This up-close, intimate experience gave the influencers a deeper understanding of Hawaiʻian culture and the unity that bonds Hawaiians together.
Measuring the Campaign’s Success
Future Collective heavily focused on performance metrics such as impressions and engagements from TikTok Japan’s perspective.
He explains, “The more eyes we have on this campaign and its content, the better. Of course, actually having content creators submit video entries for the contest giveaway is also a really important metric.”
Likes, shares, comments, and views were all heavily prioritized.
Influencer Marketing Trends
Artificial intelligence is undoubtedly a huge industry disrupter that many are excited and nervous about, especially in the creator economy.
Danny shares, “Even in the last three months, AI has done some pretty crazy stuff. Don’t get me wrong – AI has been around forever. People are acting like it’s something super new, and this version is, but AI has been used in pretty much anything with automation.”
For example, when using the self-checkout at the grocery store, this technology uses AI. However, AI is now at a new level when considering tools like Chat GPT, which can write scripts or brainstorm prompts.
Danny adds, “I think we have to surrender to the fact that it’s here and not going anywhere. We just have to adapt and evolve with it.”
Danny shares that he views AI as an opportunity, and this is just the newest technology. People will get on board with it and be able to create amazing things with it, and those that don’t keep up will be left behind.
Changes to Foster Innovation and Inclusivity for Content Creators in Japan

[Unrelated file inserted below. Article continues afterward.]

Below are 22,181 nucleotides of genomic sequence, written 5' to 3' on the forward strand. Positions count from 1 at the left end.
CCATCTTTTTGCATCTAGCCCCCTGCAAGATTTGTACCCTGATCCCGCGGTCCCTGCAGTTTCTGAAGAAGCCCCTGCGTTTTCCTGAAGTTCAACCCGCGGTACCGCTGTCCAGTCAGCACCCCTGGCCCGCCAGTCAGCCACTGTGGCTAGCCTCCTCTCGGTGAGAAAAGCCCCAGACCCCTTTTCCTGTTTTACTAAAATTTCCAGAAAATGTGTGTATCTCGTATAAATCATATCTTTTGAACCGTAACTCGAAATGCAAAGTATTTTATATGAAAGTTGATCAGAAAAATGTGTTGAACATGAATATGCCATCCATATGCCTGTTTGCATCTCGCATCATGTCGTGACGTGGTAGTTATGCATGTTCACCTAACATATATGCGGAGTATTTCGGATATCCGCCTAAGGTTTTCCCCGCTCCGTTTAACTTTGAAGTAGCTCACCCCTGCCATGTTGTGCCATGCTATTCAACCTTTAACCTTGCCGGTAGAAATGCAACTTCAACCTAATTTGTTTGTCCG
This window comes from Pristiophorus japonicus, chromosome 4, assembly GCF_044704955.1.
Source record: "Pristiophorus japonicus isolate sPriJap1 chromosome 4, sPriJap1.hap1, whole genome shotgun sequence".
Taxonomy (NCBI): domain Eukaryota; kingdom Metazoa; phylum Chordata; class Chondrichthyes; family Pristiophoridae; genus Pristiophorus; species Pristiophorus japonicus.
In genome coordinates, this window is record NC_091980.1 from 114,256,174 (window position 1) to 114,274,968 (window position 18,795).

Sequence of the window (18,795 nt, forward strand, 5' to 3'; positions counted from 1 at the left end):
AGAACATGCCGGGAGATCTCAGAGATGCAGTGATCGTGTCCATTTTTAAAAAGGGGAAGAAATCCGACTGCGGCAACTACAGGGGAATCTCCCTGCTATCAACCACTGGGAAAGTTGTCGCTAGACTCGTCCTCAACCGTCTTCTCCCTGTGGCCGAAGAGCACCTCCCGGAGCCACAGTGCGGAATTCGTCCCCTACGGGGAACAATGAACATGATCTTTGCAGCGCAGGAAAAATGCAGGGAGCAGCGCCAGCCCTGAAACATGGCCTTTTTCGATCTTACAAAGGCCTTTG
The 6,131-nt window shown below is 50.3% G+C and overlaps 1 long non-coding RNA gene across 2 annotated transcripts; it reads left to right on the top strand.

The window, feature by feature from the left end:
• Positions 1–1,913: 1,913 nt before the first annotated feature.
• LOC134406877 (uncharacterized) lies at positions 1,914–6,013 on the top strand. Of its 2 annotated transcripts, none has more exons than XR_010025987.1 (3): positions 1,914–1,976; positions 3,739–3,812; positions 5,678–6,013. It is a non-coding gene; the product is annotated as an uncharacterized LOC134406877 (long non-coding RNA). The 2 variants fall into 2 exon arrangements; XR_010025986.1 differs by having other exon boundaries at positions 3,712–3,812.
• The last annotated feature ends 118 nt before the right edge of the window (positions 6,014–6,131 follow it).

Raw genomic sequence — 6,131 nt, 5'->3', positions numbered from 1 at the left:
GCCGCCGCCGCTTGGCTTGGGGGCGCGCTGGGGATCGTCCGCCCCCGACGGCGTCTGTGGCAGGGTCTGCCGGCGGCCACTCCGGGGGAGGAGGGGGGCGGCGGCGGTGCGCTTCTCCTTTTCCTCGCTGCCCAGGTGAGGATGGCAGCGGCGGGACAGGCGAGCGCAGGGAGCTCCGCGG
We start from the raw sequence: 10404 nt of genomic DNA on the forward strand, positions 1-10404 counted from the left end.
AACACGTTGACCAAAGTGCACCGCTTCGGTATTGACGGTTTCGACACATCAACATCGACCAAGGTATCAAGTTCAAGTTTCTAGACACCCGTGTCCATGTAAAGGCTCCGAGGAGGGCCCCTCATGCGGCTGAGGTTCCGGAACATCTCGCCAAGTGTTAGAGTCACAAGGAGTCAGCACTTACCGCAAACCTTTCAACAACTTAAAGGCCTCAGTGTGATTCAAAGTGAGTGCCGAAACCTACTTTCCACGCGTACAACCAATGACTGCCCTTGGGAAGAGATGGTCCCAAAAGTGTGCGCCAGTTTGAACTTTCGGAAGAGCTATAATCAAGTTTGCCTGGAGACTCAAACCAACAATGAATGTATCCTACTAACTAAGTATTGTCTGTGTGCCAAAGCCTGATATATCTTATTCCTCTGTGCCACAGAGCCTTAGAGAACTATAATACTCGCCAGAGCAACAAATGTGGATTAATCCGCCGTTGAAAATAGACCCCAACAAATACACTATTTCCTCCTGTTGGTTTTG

Danny shares that he is more interested in seeing Japanese content creators open up, be more vulnerable, and be more expressive in their content.
He explains, “Japanese culture is lovely and beautiful, but it has a lot of flaws that the average person doesn’t see… There’s a dark underbelly of Japanese culture with passive aggressiveness, depression, and withholding, and it’s too polite… I hope they think and express themselves in a way that just comes from the purest part of their soul as opposed to what they think everyone else wants to hear.”
Danny adds that Japan has one of the highest suicide rates in the world, especially for its smaller population, and much of this is attributed to pressure within the culture.
Burnout and a lack of focus on individual mental health are significant contributing factors to this – so much so that Danny plans on raising more awareness around suicide prevention in Japan in the future.
Danny says, “We need to start talking more about it, especially with men. Men are supposed to not cry and all these kinds of things, but it doesn’t work like that. It’s a damn shame. We deserve love, too, and society hasn’t made it acceptable for dudes to talk to each other. I’m hoping we can do something to bring awareness to it.”
The Japanese Influencer Marketing Industry
In Japan, celebrity marketing is still prevalent. In contrast, it’s lost most of its appeal in Western cultures.
Danny predicts that Japanese audiences will eventually lose interest in celebrity marketing and place more emphasis on authentic, everyday influencers for advice and product recommendations.
He adds, “It will only make sense for brands to get behind influencers and content creators that synergize well with their brand and create a long-term relationship with them.”